Title: Natural or Artificial: Is the Route of L2 Development Teachable?
Author: Xian Zhang
James P. Lantolf
Abstract: The current study was designed to assess the central claim of the Teachability Hypothesis (TH), a corollary of general Processability Theory (PT), which predicts instruction cannot alter posited universal, hierarchically organized psycholinguistic constraints behind PT's developmental sequences. We employed an interventional design, which adhered to instructional procedures of Systemic Theoretical Instruction, and we taught four university learners at Stage 2 (subject-verb-object) Chinese topicalization for Stage 4 (object-first, e.g., Pizza tā yě chī le, Pizza 他 也 吃了, ‘Pizza he also ate’). We believe the findings show that, under the instructional conditions utilized in the study, the predictions of TH do not hold. We conclude it is possible to artificially construct a developmental route different from the one predicted by natural developmental sequences, in agreement with the claims of Vygotsky's developmental education.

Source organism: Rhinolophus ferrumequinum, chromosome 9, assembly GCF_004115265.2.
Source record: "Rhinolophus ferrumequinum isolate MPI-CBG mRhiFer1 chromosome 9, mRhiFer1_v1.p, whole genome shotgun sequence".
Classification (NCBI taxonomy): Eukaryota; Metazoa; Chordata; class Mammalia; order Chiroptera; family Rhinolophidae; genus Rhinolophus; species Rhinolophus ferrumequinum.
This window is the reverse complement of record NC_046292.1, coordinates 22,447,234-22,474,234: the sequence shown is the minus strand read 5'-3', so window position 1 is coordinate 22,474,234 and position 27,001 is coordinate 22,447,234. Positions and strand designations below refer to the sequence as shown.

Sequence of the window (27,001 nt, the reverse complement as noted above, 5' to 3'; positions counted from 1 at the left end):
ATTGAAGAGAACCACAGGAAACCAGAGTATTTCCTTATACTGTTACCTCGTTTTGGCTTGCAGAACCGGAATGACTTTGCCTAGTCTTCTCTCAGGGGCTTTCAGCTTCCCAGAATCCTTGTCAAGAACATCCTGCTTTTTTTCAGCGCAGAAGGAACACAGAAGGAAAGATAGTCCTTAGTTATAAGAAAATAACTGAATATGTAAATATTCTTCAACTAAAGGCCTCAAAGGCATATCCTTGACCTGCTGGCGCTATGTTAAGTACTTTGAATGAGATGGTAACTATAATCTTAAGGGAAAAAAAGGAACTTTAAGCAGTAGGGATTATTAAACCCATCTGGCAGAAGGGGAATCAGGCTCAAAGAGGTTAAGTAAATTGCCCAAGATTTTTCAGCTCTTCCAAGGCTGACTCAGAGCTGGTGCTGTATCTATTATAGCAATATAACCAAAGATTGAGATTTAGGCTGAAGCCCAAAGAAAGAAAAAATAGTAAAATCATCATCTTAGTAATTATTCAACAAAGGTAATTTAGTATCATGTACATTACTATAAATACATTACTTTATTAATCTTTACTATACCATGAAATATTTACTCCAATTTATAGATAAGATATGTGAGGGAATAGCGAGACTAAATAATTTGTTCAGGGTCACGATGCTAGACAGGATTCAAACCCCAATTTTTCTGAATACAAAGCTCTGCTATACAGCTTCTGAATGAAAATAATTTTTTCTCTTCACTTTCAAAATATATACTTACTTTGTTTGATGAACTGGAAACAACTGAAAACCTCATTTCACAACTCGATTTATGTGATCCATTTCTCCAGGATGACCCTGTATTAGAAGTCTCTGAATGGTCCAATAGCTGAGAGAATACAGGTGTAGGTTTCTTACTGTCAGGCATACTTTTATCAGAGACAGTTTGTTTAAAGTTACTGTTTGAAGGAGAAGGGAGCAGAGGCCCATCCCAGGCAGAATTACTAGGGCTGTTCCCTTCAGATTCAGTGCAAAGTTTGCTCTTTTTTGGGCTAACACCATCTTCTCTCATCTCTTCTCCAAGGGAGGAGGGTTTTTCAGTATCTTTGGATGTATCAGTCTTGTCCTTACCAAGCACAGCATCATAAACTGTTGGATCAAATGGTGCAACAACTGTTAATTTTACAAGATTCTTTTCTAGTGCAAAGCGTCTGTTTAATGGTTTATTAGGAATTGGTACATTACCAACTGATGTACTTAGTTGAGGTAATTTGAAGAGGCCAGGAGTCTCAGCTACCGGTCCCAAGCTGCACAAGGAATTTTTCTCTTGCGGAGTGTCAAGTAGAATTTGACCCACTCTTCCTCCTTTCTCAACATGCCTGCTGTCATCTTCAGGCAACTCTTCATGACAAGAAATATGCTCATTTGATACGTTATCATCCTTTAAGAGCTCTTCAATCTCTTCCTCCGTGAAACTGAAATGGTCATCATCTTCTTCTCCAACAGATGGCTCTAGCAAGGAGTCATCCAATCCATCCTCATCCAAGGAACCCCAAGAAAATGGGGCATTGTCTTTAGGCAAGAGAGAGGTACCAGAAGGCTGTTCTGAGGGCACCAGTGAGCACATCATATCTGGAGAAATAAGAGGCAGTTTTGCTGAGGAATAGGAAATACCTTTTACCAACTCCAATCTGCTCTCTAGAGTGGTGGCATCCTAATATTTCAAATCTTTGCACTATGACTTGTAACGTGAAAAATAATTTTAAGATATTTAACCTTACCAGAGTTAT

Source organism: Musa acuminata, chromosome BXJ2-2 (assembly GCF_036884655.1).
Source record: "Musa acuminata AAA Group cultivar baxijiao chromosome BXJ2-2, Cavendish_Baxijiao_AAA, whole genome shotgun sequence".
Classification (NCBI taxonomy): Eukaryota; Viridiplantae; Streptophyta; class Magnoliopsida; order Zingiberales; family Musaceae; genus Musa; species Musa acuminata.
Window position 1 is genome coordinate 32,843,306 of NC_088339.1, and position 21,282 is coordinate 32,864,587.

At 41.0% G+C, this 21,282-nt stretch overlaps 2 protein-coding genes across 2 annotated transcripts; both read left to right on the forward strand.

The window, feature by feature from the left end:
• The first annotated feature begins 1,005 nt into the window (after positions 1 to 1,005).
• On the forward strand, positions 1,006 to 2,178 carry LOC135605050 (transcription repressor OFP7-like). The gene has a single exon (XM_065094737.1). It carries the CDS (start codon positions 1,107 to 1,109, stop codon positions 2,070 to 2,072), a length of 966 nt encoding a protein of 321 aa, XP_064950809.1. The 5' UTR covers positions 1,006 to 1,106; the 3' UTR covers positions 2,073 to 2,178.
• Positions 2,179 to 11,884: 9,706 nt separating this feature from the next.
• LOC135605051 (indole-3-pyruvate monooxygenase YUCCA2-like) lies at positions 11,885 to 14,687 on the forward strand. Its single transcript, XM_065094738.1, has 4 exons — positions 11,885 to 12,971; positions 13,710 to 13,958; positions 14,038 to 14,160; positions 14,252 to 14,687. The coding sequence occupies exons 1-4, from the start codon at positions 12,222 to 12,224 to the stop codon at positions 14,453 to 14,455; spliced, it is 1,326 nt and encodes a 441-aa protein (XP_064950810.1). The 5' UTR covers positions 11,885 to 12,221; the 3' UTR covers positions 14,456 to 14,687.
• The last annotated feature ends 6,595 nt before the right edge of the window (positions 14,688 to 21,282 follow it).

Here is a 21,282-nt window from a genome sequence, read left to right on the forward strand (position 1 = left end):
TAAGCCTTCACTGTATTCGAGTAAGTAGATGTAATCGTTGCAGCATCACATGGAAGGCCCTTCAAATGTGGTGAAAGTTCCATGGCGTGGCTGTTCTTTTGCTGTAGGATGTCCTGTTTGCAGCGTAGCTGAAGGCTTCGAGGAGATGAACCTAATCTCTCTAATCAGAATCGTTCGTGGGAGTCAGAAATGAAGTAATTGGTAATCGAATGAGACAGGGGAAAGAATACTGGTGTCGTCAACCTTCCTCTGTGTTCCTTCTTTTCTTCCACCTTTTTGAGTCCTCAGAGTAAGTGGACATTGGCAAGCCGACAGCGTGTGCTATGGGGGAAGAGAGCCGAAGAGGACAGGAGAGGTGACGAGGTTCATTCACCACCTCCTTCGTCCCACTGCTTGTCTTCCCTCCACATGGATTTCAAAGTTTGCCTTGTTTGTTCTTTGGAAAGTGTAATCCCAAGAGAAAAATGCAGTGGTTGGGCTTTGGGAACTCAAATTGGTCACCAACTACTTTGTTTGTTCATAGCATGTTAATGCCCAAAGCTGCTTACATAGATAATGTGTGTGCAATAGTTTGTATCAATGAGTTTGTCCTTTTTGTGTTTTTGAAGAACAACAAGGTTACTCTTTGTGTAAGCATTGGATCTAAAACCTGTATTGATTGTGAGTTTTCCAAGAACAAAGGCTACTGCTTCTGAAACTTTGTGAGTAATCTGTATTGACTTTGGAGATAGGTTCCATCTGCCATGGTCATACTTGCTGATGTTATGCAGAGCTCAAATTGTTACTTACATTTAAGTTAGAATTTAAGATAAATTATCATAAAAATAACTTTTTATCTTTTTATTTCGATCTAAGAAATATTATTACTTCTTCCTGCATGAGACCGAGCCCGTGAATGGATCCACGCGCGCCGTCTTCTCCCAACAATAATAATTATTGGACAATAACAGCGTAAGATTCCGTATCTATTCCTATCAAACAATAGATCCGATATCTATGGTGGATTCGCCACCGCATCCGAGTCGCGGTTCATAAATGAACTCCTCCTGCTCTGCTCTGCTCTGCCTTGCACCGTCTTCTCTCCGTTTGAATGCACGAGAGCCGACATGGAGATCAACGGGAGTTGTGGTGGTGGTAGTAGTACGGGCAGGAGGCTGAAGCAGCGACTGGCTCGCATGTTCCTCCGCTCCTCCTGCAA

Keywords: teachability hypothesis;processability theory;sociocultural theory;natural sequence;concept-based instruction
Source: Language Learning, 2015, 65(1): 152-180.